On April 8th, Xinobi released his third album, Balsame, the long-awaited follow-up to the acclaimed On The Quiet. Balsame is an expansive labor of love preceded by the single, ‘La Tormenta’, which not only opens the album but introduces the first of a host of guest collaborators crossing both musical and geographical boundaries in the process.
Coming off the back of an immensely productive year in 2021, that included Xinobi revisiting the aforementioned ‘On the Quiet’ by re-releasing it as an expanded version, as well as seeing him re-collaborating with Portuguese Fado singer Gisela João, their first joint outing since their much-lauded crossover single ‘Fado Para Esta Noite’ and adding to his remix roster with remixes for other eclectic artists such as Luca Musto, Omri Guetta & Omer Tayar. He also found time to release lots of his own new music with an EP, ‘Morangos’, on Frau Blau and topped the year off with his latest single ‘Helium’. He was prolific, to say the least. Since then, he has been in the studio, at the new Discotexas headquarters in Lisbon, applying the finishing touches to Balsame.
How to listen: There are a couple of ways to proceed. First, you can listen to the whole album, which you will find below, and then read the notes. Or, read the notes as you listen to each track. This will completely change your perspective on the whole release itself and bring you closer to the artist and their work.
Words by Xinobi
I was doing another track with Meta_, the singer of “La Tormenta”. We were working long distance since it was lockdown times. I sent her an instrumental and she got back with so many great ideas that I felt it would be better to split them into 2 songs. Contrary to the original track she was doing vocals – “Mujer” (that I’ll talk about later) where she sang over an existing instrumental, here I built the instrumental part around the pre-recorded voice, an exercise that felt really similar to doing a remix. So I just toyed around and build the song, recorded guitars, basses, synths, etc in my kitchen – at that time my temporary studio -, and asked for Meta_ to record a few more details – like the whispered vocals that are, surprisingly, the chorus. Some months later we’ve had to chance to be in a proper studio together and re-recorded the vocals with a really good microphone and a proper threaded recording room. It was the last song to be written for the album and its first single.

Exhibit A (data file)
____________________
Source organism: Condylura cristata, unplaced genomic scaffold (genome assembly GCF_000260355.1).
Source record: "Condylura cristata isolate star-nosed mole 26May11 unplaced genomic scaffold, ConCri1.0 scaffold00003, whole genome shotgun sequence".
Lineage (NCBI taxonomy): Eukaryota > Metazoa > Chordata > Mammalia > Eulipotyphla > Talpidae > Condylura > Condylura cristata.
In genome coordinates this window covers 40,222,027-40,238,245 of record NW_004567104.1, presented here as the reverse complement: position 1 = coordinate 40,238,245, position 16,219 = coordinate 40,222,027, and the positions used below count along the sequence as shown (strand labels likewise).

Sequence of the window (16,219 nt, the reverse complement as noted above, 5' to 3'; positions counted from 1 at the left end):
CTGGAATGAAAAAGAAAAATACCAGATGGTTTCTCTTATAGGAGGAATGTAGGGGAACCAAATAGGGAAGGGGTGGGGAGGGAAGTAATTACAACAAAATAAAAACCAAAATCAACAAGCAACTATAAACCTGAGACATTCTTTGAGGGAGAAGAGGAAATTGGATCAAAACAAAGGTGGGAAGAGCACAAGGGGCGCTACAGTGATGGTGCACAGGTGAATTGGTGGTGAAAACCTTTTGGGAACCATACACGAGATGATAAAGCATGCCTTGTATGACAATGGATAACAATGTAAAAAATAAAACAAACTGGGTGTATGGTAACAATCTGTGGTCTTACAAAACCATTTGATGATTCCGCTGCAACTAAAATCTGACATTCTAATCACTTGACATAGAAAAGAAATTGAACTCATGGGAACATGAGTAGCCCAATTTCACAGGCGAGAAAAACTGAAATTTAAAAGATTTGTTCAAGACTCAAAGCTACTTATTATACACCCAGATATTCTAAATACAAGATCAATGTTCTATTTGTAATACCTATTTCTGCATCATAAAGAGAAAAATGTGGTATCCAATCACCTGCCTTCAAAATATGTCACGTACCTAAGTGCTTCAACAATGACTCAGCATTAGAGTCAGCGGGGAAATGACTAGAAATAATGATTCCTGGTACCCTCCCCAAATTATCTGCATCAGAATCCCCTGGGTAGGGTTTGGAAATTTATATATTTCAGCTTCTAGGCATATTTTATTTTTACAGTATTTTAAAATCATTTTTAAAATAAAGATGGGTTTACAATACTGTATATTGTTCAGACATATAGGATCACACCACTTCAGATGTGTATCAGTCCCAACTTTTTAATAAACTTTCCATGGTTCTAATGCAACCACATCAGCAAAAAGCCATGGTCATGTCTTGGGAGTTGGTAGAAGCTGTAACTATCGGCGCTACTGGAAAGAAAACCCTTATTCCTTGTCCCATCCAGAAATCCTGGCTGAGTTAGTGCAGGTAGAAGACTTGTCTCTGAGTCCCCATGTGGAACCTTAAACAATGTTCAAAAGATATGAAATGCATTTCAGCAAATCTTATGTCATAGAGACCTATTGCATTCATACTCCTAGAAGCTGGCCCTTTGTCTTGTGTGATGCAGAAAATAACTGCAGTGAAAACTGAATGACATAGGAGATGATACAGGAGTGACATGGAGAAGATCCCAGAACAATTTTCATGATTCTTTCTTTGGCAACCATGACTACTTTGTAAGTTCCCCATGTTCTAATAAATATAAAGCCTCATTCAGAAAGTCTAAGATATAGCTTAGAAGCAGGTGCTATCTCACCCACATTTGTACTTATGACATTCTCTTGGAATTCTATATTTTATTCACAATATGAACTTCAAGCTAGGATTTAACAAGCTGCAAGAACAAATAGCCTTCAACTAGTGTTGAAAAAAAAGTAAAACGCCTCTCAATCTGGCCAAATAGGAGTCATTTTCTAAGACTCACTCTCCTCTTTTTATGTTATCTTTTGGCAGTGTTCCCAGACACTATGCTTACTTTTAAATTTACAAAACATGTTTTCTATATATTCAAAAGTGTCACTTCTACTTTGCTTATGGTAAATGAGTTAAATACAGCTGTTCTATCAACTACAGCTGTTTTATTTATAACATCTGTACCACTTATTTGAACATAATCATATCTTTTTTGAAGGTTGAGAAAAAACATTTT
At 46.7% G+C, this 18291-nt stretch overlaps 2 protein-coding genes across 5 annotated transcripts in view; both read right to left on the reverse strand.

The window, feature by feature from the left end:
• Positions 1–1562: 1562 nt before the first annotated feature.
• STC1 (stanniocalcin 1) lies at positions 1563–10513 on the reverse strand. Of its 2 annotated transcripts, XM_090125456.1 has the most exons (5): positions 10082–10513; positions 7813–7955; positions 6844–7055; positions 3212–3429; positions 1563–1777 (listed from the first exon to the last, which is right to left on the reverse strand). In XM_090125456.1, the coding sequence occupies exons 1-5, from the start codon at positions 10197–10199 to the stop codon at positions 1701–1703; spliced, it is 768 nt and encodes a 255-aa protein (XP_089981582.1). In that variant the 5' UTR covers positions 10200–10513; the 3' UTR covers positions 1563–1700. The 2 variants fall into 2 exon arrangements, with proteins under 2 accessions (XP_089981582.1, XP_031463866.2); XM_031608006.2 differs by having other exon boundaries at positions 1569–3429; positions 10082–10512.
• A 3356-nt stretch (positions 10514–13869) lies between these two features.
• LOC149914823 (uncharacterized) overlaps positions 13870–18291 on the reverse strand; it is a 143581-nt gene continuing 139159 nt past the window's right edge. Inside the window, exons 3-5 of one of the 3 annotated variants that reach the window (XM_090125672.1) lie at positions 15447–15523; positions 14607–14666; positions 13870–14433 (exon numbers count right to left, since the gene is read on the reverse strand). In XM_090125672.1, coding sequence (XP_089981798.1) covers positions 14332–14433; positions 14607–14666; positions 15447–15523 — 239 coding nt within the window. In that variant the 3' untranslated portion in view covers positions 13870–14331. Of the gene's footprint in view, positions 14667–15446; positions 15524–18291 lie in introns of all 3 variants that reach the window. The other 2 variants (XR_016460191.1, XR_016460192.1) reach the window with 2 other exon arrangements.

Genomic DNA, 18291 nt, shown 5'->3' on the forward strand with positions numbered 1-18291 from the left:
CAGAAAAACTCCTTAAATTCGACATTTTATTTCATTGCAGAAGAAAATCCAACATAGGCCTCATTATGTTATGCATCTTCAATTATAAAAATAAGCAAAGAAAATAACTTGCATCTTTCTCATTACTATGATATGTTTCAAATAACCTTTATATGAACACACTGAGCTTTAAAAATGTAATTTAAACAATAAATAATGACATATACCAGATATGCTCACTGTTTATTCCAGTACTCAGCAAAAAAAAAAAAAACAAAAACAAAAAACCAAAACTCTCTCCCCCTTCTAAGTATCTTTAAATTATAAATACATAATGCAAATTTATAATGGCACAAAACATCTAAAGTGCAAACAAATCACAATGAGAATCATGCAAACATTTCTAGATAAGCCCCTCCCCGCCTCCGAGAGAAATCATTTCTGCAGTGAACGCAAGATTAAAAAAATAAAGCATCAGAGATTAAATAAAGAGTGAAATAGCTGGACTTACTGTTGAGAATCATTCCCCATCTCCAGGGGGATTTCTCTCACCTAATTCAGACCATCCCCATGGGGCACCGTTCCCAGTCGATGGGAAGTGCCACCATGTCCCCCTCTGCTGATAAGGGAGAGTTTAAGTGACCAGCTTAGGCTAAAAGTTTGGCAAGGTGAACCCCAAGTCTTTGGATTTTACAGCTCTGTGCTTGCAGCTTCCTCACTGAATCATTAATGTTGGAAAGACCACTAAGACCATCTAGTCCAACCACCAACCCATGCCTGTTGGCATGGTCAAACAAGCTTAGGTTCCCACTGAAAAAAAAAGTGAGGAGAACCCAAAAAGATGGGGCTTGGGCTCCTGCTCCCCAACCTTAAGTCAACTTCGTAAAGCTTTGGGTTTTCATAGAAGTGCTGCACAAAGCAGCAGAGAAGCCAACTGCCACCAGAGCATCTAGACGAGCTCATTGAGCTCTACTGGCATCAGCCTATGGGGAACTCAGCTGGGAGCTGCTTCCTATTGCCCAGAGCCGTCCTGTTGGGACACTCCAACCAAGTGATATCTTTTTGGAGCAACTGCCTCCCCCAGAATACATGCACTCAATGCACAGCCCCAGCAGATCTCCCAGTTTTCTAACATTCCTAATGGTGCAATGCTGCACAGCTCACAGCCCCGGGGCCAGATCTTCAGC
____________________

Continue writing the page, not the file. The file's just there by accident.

‘La Tormenta’ is about the strength and power of women, who always end up emerging from the darkness. It gets this message across with spiritual references like the moon, sacred fires, and the tempest (giving name to the track) in which she is the survivor.
I composed most of the instrumental in late 2019. In December of that year I played in the south of Turkey and met this amazing artist Alem-I Adastra and immediately thought the instrumental and her voice should get married.
This track was also made long-distance between Lisbon and Istanbul. And funnily it became summer a hit in the Turkey region of Çesme even before its final version was made. Alem-I Adastra played it over and over in the beach clubs of that area for the pleasure of those who got addicted to the “Basa Bela” hook.
It’s a haunting and trippy song about being in love. Simple like that.
I invited my friend Margarida Encarnação to sing on this one. She’s the Elsa voice in the Portuguese version of the Disney movie Frozen, so It’s no surprise she can go more cinematic, and operatic but she also added a Fado touch to the song with the vocal hook on the second part of the track. “Amor Cego” is a track about loving blindly regardless of any danger that that love can bring, or desiring something so much that you’re willing to risk it all just for a glance. Here it’s cleverly dressed up in metaphor, by the sun, that can blind you by looking directly into it. But you can only see the sunlight at its maximum power, risking yourself going blind. The track couldn’t be more brooding, nocturnal, and dark, almost representing itself to be something that could totally eclipse the sun. Horns were first played on a keyboard, but later I was lucky enough to have Justin Stanton of the almighty Snarky Puppy recording trumpets. It was the first record session even in my new studio. It was recorded at the peak of the cold Lisbon winter and the studio didn’t have doors or windows at that moment. So we were all dressed like we would go escalate the Everest recording trumpets. It was the coldest studio session ever. I don’t think I will ever do another one like that. If that microphone could record the temperature, you would definitely listen to the sound of ice.